• useX also takes an optional argument that will be used as the error message if the context is not found.
    // sayUsername.js
    import ctx from './ctx';
    function sayUsername() {
      const context = ctx.use(); // { username: 'John Doe' }
      if (!context) {
        // we're not within a `run` call. This function was called outside of a running context.
        return "Hey, I don't know you, and this is crazy!";
      return `Hello, ${context.username}!`;
    // handleCart.js
    import ctx from './ctx';
    function handleCart() {
      const context = ctx.useX(
        'handleCart was called outside of a running context'
      ); // { cart: { items: [ 'foo', 'bar' ] } }
      // This throws an error if we're not within a `run` call.
      // You should catch this error and handle it somewhere above this function.
      return `You have ${context.cart.items.length} items in your cart.`;


    Bind a function to a context. It takes an object referencing the data you want to store within your context, and a callback function to run. It returns a function that can be called with the same arguments as the original function. The function will then internally call run with the same arguments, and return the result of the callback function, so it is useful if you want to reference a context after it was closed, for example - when running an async function.

    // getProductData.js
    import ctx from './ctx';
    function getProductData(productId) {
      return ctx.bind({ productId }, handleProductData);
      fetchProduct(productId).then(data => {
        // will run the function handleProductData within our context, even though there is no context running at the moment.


    Working with async functions/promises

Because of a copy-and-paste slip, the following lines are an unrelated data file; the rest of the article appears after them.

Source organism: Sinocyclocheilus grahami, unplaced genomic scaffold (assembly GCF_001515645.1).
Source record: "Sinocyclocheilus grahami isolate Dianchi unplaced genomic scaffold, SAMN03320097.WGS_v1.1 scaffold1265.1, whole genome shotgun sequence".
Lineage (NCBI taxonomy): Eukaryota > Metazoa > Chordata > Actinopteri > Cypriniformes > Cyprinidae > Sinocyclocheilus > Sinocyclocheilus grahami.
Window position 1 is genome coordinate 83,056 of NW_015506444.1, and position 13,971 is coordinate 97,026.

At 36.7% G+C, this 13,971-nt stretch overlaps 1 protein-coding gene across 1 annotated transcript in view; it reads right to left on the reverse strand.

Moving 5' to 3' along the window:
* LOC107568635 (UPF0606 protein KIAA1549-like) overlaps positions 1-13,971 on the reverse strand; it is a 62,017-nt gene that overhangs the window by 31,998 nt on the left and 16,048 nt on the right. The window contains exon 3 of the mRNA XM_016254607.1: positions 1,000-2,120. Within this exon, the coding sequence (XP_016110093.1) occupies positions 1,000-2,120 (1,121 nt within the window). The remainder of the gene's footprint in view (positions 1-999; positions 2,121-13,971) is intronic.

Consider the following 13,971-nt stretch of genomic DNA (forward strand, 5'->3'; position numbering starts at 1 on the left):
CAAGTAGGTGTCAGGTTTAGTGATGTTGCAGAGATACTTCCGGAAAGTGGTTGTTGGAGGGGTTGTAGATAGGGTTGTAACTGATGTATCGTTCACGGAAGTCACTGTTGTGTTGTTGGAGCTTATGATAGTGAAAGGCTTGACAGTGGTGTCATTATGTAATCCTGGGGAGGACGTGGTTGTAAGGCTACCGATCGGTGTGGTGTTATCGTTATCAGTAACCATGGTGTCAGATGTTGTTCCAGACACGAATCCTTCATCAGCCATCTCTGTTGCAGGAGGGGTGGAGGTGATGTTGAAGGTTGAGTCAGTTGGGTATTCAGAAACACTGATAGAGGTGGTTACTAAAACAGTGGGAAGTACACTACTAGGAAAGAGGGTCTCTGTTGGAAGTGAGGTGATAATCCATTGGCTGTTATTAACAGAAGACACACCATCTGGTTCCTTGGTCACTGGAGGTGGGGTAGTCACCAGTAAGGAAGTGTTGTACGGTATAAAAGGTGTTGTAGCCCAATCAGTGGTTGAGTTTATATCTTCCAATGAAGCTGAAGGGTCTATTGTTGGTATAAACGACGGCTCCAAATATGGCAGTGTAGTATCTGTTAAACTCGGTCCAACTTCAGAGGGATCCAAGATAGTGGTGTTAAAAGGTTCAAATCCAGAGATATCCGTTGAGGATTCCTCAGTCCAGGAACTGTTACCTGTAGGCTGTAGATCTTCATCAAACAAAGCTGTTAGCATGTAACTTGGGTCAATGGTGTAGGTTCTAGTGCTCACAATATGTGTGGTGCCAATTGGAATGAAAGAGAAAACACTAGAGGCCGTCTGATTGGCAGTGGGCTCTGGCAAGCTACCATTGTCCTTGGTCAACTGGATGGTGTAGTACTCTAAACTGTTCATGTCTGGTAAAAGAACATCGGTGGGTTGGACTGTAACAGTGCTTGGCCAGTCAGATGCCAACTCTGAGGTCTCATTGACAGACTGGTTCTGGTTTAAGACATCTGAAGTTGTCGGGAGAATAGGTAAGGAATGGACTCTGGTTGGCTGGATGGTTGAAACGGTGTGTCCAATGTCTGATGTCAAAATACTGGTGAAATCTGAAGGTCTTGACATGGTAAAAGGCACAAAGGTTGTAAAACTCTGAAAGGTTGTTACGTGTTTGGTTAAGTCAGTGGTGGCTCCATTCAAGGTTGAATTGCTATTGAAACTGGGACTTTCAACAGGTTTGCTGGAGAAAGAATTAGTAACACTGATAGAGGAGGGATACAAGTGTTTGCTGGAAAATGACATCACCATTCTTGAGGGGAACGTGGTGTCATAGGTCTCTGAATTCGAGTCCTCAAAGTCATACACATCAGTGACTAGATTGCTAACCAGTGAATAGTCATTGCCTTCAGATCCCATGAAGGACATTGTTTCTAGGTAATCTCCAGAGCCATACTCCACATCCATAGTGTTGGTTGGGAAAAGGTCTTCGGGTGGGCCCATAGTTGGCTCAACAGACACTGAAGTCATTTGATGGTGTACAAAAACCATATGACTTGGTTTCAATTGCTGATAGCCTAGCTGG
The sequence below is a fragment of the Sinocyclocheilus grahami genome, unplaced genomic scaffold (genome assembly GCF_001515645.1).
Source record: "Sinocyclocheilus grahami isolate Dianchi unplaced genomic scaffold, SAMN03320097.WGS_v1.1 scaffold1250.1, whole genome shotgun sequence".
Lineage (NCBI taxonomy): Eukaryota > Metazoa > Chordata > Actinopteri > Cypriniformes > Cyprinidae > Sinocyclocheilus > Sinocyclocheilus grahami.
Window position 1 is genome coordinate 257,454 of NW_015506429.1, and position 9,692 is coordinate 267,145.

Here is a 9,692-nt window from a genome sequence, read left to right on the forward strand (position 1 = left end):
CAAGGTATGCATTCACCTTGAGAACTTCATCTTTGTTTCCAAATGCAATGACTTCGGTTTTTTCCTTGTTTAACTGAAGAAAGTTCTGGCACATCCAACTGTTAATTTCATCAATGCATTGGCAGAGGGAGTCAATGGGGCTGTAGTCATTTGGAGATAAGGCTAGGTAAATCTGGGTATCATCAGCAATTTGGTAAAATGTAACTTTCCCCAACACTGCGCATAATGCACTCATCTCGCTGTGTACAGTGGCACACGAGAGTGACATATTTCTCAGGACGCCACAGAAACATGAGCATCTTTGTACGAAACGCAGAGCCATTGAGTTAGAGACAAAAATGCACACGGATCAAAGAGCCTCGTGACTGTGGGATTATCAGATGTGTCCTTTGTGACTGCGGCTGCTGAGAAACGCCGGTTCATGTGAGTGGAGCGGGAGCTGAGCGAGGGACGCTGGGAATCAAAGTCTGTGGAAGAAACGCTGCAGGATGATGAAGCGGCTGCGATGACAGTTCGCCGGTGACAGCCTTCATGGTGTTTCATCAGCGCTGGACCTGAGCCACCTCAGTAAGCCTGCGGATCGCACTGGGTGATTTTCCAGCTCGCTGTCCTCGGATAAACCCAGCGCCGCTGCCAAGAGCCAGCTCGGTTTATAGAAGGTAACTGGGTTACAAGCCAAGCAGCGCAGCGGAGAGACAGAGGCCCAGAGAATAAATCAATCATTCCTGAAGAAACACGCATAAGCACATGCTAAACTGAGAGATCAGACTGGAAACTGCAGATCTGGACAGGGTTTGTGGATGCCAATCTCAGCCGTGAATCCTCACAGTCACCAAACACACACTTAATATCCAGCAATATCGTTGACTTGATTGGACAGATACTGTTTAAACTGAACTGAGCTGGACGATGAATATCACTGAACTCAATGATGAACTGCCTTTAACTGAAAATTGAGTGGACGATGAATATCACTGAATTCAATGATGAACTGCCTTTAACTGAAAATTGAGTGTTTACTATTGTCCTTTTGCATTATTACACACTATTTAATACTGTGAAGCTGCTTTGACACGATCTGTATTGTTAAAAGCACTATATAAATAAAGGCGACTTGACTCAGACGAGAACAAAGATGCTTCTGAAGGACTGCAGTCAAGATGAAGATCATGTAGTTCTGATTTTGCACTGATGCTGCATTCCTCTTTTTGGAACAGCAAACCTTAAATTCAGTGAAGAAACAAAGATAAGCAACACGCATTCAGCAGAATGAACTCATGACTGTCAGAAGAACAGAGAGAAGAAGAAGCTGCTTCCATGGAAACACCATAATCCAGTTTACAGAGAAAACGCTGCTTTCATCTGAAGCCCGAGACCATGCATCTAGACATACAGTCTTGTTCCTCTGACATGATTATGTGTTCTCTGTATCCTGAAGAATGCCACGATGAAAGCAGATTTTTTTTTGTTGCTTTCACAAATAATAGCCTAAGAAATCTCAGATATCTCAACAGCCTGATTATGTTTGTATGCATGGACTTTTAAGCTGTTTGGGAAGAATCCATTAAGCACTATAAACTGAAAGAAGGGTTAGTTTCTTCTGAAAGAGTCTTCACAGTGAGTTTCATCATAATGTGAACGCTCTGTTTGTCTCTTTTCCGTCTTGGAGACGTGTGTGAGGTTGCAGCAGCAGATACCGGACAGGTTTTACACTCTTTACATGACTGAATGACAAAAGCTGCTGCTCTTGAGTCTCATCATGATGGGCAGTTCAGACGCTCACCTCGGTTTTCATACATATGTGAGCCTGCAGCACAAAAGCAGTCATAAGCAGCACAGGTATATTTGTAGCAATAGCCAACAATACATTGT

Working with context inside within async code may lead to unexpected results when we don't fully consider what's happening. Trying to call your context from the async part of your code will probably return null instead of your values.

    This is known and expected behavior. Context is a synchronous context propagation tool that completely relies on the synchronous nature of function calls in JS - this is exactly what allows context to run.

    But my function is still running. Why did the context clear?

    The async parts of your function are actually not executed along with your sync code, and even though you "await" it, the browser carries on and allows other code to run in between instead of blocking execution until your async code is complete.

    Ok, so what do I do?

    There are multiple strategies of handling async functions with context.

    1. Pulling your values from context right before your async call This is the most obvious and easiest to achieve, though not always what you need. The basic idea is that you take whatever you need from the context when it is still available to you.

    2. context.bind or your async function to the context you extracted This is the next logical step - you have a function that you know should run later with your context. You can bind your context to it for delayed execution. When your function runs later down the line within your asynchronous code, internally it will still have access to whatever you bound to it.




    npm i context